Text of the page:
The best recent example of donors giving “irrationally” is Notre Dame. Repairing a centuries-old building seems to pale in comparison to curing cancer, right? (For more on this, read Jeff Brooks’ blog post, or this tweet from Angela Cluff.)

So here’s what I say to internal people who think a certain type of fundraising is too emotional:

“You know everything we do and why we do it. You’re an expert. But our donors aren’t experts. They think about our cause / beneficiaries because their emotions have been touched at some point, not because they’re experts in our field. So if we tap into their emotions – which are the reasons they became our donors in the first place – we have a better chance of getting a gift. What may seem overly emotional to you doesn’t feel that way to a donor. To a donor, it reminds them why they care. And that’s why they donated before, and will donate again.”

‘But we need to tell donors how effective we are!’

The final piece of pushback we receive goes something like this, “But we need to tell donors how effective we are!”

No, you don’t.

I’ve created thousands of very effective fundraising offers that never mention whether the organization is effective or not.

And when a mailing or email spends much time talking about how effective an organization is, that mailing or email tends to raise less money.

Why? Because your organization’s efficacy is not one of the main reasons people give in response to letters or emails.

Here’s a simple way to put it: your organization’s efficacy matters, but it’s something like the 7th most important thing that matters. And you’ll raise more money if you make sure you do a great job talking about thing #1, and thing #2, etc. Then – if you have time/space left – mention how effective you are.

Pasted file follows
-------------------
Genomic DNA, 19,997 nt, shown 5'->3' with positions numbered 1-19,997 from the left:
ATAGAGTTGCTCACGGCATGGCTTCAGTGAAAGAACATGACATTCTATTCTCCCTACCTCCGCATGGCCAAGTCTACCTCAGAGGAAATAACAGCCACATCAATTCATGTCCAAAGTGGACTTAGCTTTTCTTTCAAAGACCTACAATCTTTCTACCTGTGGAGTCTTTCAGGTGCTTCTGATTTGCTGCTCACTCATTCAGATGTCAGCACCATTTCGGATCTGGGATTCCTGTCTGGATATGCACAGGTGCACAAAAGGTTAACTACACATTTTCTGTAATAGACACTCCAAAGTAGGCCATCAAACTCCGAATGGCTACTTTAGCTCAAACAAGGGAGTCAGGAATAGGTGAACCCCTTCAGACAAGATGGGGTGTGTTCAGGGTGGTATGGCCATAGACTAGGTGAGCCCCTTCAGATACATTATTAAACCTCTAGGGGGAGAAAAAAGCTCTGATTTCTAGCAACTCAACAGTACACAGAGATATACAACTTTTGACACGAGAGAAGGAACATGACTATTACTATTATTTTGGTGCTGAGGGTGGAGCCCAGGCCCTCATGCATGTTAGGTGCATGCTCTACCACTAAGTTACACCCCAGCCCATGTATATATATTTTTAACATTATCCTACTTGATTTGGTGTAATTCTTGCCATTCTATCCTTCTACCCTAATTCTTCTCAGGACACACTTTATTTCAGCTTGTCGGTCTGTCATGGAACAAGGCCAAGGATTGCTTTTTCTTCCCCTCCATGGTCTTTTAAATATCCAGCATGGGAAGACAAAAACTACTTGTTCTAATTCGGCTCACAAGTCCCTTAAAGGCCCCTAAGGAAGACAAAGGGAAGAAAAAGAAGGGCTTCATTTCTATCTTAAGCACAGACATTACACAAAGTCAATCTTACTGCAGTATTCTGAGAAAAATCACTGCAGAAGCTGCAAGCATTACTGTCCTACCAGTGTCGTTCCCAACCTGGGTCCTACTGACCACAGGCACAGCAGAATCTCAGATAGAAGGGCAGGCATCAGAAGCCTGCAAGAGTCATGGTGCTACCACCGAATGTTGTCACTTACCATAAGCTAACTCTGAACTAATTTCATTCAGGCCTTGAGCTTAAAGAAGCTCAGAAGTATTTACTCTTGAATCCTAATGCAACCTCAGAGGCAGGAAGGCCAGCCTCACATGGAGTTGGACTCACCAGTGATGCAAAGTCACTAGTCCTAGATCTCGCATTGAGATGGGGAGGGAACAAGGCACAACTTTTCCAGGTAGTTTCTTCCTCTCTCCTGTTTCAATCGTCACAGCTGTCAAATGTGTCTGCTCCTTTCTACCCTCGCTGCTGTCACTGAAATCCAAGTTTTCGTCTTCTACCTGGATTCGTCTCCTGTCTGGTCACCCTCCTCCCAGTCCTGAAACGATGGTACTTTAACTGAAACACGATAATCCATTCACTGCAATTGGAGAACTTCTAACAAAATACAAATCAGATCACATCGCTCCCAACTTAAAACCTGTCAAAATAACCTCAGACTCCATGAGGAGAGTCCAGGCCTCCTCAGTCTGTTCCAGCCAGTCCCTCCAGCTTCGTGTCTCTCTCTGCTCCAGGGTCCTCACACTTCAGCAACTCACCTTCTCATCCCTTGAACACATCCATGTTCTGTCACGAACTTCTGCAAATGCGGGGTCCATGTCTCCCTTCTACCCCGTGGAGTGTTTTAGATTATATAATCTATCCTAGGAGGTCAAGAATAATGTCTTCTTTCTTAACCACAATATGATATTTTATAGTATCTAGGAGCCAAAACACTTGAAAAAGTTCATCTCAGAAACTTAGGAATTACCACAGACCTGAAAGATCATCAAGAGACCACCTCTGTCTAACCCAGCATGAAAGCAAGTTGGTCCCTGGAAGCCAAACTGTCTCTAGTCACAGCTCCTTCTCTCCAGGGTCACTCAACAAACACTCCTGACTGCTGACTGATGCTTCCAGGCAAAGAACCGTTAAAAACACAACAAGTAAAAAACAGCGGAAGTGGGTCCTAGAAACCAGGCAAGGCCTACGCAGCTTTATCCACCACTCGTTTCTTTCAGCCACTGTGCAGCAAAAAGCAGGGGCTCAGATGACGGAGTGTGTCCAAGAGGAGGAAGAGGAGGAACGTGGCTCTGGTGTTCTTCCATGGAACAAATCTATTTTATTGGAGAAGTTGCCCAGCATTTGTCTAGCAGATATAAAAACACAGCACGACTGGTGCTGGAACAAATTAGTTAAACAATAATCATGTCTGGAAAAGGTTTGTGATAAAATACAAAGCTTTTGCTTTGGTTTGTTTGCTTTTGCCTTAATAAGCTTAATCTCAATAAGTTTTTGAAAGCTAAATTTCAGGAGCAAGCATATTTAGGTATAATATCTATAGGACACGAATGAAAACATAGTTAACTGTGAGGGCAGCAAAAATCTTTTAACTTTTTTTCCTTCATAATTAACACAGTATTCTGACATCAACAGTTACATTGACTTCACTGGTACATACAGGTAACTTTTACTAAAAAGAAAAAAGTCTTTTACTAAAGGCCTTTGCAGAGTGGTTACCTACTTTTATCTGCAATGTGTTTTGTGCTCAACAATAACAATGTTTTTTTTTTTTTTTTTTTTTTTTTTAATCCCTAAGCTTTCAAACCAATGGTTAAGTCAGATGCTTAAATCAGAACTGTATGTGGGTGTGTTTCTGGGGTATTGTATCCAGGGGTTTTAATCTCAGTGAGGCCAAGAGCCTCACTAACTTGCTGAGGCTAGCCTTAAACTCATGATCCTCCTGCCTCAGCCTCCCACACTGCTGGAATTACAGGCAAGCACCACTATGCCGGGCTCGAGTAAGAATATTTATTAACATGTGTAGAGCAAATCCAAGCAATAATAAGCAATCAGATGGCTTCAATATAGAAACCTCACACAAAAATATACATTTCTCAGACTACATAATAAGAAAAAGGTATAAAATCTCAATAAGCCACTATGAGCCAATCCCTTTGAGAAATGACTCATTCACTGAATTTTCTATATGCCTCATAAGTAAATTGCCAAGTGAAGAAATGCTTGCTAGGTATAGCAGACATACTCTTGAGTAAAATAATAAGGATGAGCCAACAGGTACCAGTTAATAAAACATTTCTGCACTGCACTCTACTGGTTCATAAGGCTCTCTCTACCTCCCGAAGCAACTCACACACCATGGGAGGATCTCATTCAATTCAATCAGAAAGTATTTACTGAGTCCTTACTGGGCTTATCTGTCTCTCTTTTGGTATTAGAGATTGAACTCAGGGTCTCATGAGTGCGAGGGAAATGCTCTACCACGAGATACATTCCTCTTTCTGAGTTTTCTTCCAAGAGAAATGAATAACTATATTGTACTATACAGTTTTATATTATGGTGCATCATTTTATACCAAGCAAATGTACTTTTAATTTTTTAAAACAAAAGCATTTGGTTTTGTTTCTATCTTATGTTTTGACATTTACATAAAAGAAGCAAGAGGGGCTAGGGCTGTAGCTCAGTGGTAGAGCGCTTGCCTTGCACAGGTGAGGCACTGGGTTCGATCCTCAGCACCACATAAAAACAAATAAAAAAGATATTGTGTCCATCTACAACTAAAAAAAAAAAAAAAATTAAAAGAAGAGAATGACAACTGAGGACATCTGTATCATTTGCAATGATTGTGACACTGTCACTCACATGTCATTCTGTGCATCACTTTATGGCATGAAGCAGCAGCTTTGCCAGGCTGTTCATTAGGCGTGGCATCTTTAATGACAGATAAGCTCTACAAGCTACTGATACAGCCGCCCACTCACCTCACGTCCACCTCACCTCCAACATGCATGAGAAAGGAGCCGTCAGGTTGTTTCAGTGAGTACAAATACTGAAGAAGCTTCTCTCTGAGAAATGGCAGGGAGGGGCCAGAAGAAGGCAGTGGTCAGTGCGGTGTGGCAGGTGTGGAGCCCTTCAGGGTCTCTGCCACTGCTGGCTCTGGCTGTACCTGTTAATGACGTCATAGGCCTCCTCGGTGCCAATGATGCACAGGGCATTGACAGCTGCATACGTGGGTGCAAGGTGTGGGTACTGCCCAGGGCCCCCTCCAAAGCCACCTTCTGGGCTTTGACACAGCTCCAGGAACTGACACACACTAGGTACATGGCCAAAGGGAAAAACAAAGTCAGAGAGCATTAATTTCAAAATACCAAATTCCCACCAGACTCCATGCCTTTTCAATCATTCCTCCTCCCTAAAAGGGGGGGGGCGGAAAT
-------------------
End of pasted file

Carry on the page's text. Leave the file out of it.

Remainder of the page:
Just know that it’s not the most important thing to donors, and treat it accordingly.

Here’s what I say to internal people who want to include an organization’s effectiveness:

“Your effectiveness makes you great at what you do, and sharing it with foundations, government organizations and certain major donors is exactly what you should do. But in a letter or an email, most donors are taking just a few seconds to decide whether they care about what we’re doing. That’s the big hurdle we’re trying to jump. So we spend our time talking to them about what they care about, not about how effective we are.”

Good Luck!

I hope these ideas will be helpful as you respond to people at your organization who don’t prefer fundraising that uses an offer.

It’s a rare person who can immediately change their mind, so you should expect resistance to this new way of communicating to your donors.

All of these ideas are meant to help people who are experts in your field realize that there are people who are experts in fundraising. It’s a profession that’s done countless tests to determine what works best in the mail and in email.

These ideas are meant to help people who are experts realize that they are different from their donors. And that’s the first (and possibly biggest) step to unleashing your organization’s fundraising potential!

Read the entire series:

  1. How to Create a Great Fundraising Offer: What’s an Offer?
  2. Why a Good Fundraising Offer Works So Well
  3. The Ingredients in Successful Offers
  4. How to Describe the “Solution” Your Organization Provides
  5. How to Raise More Money by Asking for the Right Amount
  6. How and Why to Give Your Donors a Reason to Give Today
  7. What About Internal Experts Who Don’t Like Fundraising Offers?
  8. How to Make Sure a Low-Priced Offer Does NOT Produce Small Gifts
  9. Half As Important
  10. Offers for Major Donors
  11. Summarizing and Closing This Chapter on Fundraising Offers